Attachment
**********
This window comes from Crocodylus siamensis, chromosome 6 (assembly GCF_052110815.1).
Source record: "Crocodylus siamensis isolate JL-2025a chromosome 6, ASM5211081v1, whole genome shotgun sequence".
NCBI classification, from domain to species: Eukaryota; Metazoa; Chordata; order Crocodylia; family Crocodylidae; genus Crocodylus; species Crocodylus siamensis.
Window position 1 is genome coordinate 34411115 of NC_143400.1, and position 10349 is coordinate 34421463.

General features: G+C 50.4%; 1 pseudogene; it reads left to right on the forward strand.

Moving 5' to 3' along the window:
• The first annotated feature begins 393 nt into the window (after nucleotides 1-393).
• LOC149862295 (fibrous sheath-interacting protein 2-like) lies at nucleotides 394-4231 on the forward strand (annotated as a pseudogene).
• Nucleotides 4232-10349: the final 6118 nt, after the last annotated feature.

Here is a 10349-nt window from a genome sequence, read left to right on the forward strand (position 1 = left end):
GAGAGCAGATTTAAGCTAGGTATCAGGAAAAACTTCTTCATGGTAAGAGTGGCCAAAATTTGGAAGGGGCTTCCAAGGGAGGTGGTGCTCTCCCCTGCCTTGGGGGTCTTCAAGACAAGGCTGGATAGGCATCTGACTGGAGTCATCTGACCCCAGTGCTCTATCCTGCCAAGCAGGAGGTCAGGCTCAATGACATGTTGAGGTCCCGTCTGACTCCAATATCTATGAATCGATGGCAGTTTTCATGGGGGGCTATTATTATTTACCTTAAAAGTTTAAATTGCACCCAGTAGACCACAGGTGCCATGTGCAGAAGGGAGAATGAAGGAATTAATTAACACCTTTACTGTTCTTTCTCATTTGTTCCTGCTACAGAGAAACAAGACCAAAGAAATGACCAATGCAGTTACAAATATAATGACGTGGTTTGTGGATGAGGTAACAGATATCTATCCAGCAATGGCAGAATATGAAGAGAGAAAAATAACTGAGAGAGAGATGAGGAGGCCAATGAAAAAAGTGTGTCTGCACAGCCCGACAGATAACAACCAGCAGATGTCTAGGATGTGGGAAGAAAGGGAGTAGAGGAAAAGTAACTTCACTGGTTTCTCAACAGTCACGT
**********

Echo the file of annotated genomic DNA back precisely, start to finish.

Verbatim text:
This window comes from Crocodylus siamensis, chromosome 6 (assembly GCF_052110815.1).
Source record: "Crocodylus siamensis isolate JL-2025a chromosome 6, ASM5211081v1, whole genome shotgun sequence".
NCBI classification, from domain to species: Eukaryota; Metazoa; Chordata; order Crocodylia; family Crocodylidae; genus Crocodylus; species Crocodylus siamensis.
Window position 1 is genome coordinate 34411115 of NC_143400.1, and position 10349 is coordinate 34421463.

General features: G+C 50.4%; 1 pseudogene; it reads left to right on the forward strand.

Moving 5' to 3' along the window:
• The first annotated feature begins 393 nt into the window (after nucleotides 1-393).
• LOC149862295 (fibrous sheath-interacting protein 2-like) lies at nucleotides 394-4231 on the forward strand (annotated as a pseudogene).
• Nucleotides 4232-10349: the final 6118 nt, after the last annotated feature.

Here is a 10349-nt window from a genome sequence, read left to right on the forward strand (position 1 = left end):
GAGAGCAGATTTAAGCTAGGTATCAGGAAAAACTTCTTCATGGTAAGAGTGGCCAAAATTTGGAAGGGGCTTCCAAGGGAGGTGGTGCTCTCCCCTGCCTTGGGGGTCTTCAAGACAAGGCTGGATAGGCATCTGACTGGAGTCATCTGACCCCAGTGCTCTATCCTGCCAAGCAGGAGGTCAGGCTCAATGACATGTTGAGGTCCCGTCTGACTCCAATATCTATGAATCGATGGCAGTTTTCATGGGGGGCTATTATTATTTACCTTAAAAGTTTAAATTGCACCCAGTAGACCACAGGTGCCATGTGCAGAAGGGAGAATGAAGGAATTAATTAACACCTTTACTGTTCTTTCTCATTTGTTCCTGCTACAGAGAAACAAGACCAAAGAAATGACCAATGCAGTTACAAATATAATGACGTGGTTTGTGGATGAGGTAACAGATATCTATCCAGCAATGGCAGAATATGAAGAGAGAAAAATAACTGAGAGAGAGATGAGGAGGCCAATGAAAAAAGTGTGTCTGCACAGCCCGACAGATAACAACCAGCAGATGTCTAGGATGTGGGAAGAAAGGGAGTAGAGGAAAAGTAACTTCACTGGTTTCTCAACAGTCACGT